I have been reading again some excerpts from Martin Marty’s writings. Many of you know I like the kinds of things Marty has written now for nearly sixty years. What Marty writes about all things religious is great in and of it. But he quotes so many interesting people and this adds spice to the mix.
It was in one such piece that I encountered another friend of mine, the late Henri Nouwen. Nouwen was a Dutch Catholic priest who came to this country. He was one of the early, popular writers on spirituality. He was one of those writers who helped me begin to read and appreciate spirituality. One of my favorite times was the occasion when I hosted Henri for a couple days where I used to teach.
The words Marty gleaned from Nouwen have to do with hospitality. As I understand it, hospitality gets at the heart of discipleship. Listen to Nouwen’s words. “When hostility is converted into hospitality, then fearful strangers become guests revealing to their hosts the promise they are carrying with them.” I find that opening line arresting: when hostility is converted into hospitality… The verb is an active verb. I or you are the ones who can convert hostility! I suppose God could do it, too. But in Nouwen’s words, we humans have the task or opportunity.
How would we go about this kind of converting? Perhaps, the simplest way is not meeting hostility with more hostility. In words I have used elsewhere, I suggest we might respond to hostility instead of react to it. Usually, reacting is leveraging my power to get even or, even, win. But if I respond, I have a much wider range of possibilities….like converting hostility into hospitality. Nouwen tells us what might happen.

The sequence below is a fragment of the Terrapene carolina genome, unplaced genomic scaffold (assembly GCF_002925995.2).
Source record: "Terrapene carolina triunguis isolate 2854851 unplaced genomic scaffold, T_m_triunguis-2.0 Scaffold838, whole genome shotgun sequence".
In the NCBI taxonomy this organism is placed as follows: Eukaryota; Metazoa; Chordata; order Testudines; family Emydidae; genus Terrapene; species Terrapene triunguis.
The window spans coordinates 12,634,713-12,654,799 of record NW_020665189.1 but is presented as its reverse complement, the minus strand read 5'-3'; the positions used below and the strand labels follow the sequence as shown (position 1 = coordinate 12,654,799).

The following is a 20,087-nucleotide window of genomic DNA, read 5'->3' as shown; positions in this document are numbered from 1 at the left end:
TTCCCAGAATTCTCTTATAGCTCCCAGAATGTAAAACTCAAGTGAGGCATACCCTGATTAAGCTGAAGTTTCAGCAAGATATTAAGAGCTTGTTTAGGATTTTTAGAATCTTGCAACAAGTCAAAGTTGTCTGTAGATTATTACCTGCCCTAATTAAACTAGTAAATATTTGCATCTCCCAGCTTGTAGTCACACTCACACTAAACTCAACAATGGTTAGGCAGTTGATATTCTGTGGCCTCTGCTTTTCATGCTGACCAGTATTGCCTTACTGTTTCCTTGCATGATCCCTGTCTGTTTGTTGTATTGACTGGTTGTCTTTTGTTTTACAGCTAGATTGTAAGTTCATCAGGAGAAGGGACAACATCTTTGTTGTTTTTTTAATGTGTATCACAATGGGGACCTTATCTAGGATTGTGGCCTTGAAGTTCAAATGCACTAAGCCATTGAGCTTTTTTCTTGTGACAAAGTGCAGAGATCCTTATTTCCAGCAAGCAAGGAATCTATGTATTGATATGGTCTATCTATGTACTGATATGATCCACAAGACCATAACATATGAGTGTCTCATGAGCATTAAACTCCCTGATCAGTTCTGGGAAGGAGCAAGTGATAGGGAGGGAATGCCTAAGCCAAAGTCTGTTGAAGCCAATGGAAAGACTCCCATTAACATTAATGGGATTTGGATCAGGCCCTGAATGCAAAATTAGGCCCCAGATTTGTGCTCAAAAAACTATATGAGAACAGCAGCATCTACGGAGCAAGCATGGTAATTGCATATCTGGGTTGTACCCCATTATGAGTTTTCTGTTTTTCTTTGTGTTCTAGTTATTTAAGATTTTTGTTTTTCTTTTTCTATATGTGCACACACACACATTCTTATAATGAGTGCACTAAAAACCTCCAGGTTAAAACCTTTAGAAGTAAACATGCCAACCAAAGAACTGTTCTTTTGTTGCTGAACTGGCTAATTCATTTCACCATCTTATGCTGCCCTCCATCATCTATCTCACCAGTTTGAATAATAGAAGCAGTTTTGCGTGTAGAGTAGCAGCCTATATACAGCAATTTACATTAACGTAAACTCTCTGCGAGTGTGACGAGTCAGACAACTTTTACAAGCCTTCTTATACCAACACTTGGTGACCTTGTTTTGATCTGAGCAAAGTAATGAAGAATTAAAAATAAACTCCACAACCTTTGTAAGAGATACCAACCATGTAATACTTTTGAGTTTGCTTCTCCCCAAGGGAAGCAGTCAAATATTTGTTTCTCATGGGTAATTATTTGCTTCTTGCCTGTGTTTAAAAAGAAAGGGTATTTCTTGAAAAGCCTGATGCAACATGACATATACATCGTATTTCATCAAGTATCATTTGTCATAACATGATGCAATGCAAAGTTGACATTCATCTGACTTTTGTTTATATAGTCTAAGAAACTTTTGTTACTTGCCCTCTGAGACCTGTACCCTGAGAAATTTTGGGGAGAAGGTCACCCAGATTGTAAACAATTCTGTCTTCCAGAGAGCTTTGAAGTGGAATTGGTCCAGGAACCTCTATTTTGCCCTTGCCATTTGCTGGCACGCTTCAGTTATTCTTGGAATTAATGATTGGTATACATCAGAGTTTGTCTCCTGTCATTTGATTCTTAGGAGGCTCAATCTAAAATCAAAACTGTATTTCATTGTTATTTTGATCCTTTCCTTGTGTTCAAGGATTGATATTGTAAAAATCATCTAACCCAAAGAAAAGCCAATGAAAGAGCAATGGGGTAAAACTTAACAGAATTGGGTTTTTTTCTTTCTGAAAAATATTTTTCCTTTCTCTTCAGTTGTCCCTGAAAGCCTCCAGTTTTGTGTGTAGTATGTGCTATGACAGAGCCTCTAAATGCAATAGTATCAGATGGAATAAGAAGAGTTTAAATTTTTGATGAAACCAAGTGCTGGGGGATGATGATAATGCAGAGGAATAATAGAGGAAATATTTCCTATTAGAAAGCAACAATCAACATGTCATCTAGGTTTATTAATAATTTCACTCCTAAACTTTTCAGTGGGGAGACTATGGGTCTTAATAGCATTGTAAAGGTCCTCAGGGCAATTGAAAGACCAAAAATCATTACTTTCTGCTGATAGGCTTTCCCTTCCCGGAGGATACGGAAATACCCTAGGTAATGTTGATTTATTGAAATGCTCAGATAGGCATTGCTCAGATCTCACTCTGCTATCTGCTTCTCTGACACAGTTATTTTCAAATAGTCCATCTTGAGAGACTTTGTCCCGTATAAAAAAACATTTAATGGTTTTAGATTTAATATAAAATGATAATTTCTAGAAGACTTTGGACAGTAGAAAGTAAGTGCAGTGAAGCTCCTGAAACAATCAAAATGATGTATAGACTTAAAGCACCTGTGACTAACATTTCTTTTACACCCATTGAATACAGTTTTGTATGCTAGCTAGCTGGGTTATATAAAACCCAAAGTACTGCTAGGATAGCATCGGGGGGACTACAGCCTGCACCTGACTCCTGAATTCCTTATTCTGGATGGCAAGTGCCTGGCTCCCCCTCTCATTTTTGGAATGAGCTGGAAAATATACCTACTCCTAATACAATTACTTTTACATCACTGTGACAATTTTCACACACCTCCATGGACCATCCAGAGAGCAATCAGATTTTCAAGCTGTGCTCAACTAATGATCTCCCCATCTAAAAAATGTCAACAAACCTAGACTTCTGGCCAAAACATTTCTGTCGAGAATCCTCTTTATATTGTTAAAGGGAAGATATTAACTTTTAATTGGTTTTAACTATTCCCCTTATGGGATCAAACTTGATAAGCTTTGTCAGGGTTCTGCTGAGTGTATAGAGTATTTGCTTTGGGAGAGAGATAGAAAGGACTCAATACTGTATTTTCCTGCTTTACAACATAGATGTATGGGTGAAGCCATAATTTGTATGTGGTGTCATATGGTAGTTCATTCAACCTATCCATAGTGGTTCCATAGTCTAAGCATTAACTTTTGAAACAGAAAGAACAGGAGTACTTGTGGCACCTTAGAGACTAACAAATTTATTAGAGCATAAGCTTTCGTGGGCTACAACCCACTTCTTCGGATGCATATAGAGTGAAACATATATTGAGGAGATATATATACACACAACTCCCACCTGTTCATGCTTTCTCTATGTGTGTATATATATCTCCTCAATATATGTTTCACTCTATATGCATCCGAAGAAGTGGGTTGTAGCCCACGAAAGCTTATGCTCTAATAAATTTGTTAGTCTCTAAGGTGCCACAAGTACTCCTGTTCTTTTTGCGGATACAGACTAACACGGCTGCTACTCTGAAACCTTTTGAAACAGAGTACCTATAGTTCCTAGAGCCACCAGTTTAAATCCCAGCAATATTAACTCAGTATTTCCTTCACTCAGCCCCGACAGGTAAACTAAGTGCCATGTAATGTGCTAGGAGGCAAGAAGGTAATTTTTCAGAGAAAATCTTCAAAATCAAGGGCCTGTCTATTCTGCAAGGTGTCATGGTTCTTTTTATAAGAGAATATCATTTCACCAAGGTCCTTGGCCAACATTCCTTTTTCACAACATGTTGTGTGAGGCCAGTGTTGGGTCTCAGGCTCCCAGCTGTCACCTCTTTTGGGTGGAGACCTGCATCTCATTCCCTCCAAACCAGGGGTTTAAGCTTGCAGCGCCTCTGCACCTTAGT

Fearful strangers can become guests. At one level, this seems unbelievable. And sometimes it might not work. But that does not mean it is unbelievable. Why should we expect this to succeed every single time? Nothing else I do that matters succeeds every time either! What if it succeeds only some of the time? That certainly makes it worth doing.
If a fearful stranger becomes a guest, then we can see (and appreciate) the promise the formerly hostile stranger carried within himself or herself all along. Instead of a punch, we get peace.
Nouwen has one more thought that I value. If we do the converting of hostility into hospitality, “then, in fact, the distinction between host and guest proves to be artificial and evaporates in the recognition of the newfound unity.” You and I know what it means to be both a host and a guest. Both words are nothing more than the poles of a relationship. In some sense, they are roles. For example, if you come to my house, let’s call you guest and I will be the host. If I visit your place, the roles reverse.
But you and I are the same people. Our friendship will be the same whoever’s house we have entered. That is what hospitality does: it invites the other into our place. On a big scale, this is exactly how I understand God at work in our world.
I see God continuously inviting each of us into relationship---befriending us. God wants us even when we are hostile. Why? Love. Routinely, God converts hostility into hospitality by loving us. As disciples, we are called to do no less.